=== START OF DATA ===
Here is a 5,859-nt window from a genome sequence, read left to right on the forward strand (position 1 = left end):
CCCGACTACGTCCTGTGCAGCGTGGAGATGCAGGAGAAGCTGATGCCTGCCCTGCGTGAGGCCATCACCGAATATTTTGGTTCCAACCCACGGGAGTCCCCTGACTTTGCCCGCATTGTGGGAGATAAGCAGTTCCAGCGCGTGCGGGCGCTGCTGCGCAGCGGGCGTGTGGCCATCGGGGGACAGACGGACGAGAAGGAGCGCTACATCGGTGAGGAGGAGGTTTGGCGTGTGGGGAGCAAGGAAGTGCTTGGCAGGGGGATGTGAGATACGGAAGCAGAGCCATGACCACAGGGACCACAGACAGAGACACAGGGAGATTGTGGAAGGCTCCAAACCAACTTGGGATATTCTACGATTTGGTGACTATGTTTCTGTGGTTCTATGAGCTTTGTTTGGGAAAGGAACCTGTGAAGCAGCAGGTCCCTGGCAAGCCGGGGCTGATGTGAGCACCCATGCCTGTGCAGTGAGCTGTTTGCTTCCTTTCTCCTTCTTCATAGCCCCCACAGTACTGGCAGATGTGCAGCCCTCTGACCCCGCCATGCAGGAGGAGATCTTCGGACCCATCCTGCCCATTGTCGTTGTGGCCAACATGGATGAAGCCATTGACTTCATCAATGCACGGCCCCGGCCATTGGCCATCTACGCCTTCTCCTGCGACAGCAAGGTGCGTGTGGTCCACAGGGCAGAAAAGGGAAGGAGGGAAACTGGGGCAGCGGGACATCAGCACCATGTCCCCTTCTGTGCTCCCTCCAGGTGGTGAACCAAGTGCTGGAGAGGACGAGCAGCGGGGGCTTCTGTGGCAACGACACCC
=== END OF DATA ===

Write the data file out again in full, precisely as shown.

Here is a 5,859-nt window from a genome sequence, read left to right on the forward strand (position 1 = left end):
CCCGACTACGTCCTGTGCAGCGTGGAGATGCAGGAGAAGCTGATGCCTGCCCTGCGTGAGGCCATCACCGAATATTTTGGTTCCAACCCACGGGAGTCCCCTGACTTTGCCCGCATTGTGGGAGATAAGCAGTTCCAGCGCGTGCGGGCGCTGCTGCGCAGCGGGCGTGTGGCCATCGGGGGACAGACGGACGAGAAGGAGCGCTACATCGGTGAGGAGGAGGTTTGGCGTGTGGGGAGCAAGGAAGTGCTTGGCAGGGGGATGTGAGATACGGAAGCAGAGCCATGACCACAGGGACCACAGACAGAGACACAGGGAGATTGTGGAAGGCTCCAAACCAACTTGGGATATTCTACGATTTGGTGACTATGTTTCTGTGGTTCTATGAGCTTTGTTTGGGAAAGGAACCTGTGAAGCAGCAGGTCCCTGGCAAGCCGGGGCTGATGTGAGCACCCATGCCTGTGCAGTGAGCTGTTTGCTTCCTTTCTCCTTCTTCATAGCCCCCACAGTACTGGCAGATGTGCAGCCCTCTGACCCCGCCATGCAGGAGGAGATCTTCGGACCCATCCTGCCCATTGTCGTTGTGGCCAACATGGATGAAGCCATTGACTTCATCAATGCACGGCCCCGGCCATTGGCCATCTACGCCTTCTCCTGCGACAGCAAGGTGCGTGTGGTCCACAGGGCAGAAAAGGGAAGGAGGGAAACTGGGGCAGCGGGACATCAGCACCATGTCCCCTTCTGTGCTCCCTCCAGGTGGTGAACCAAGTGCTGGAGAGGACGAGCAGCGGGGGCTTCTGTGGCAACGACACCC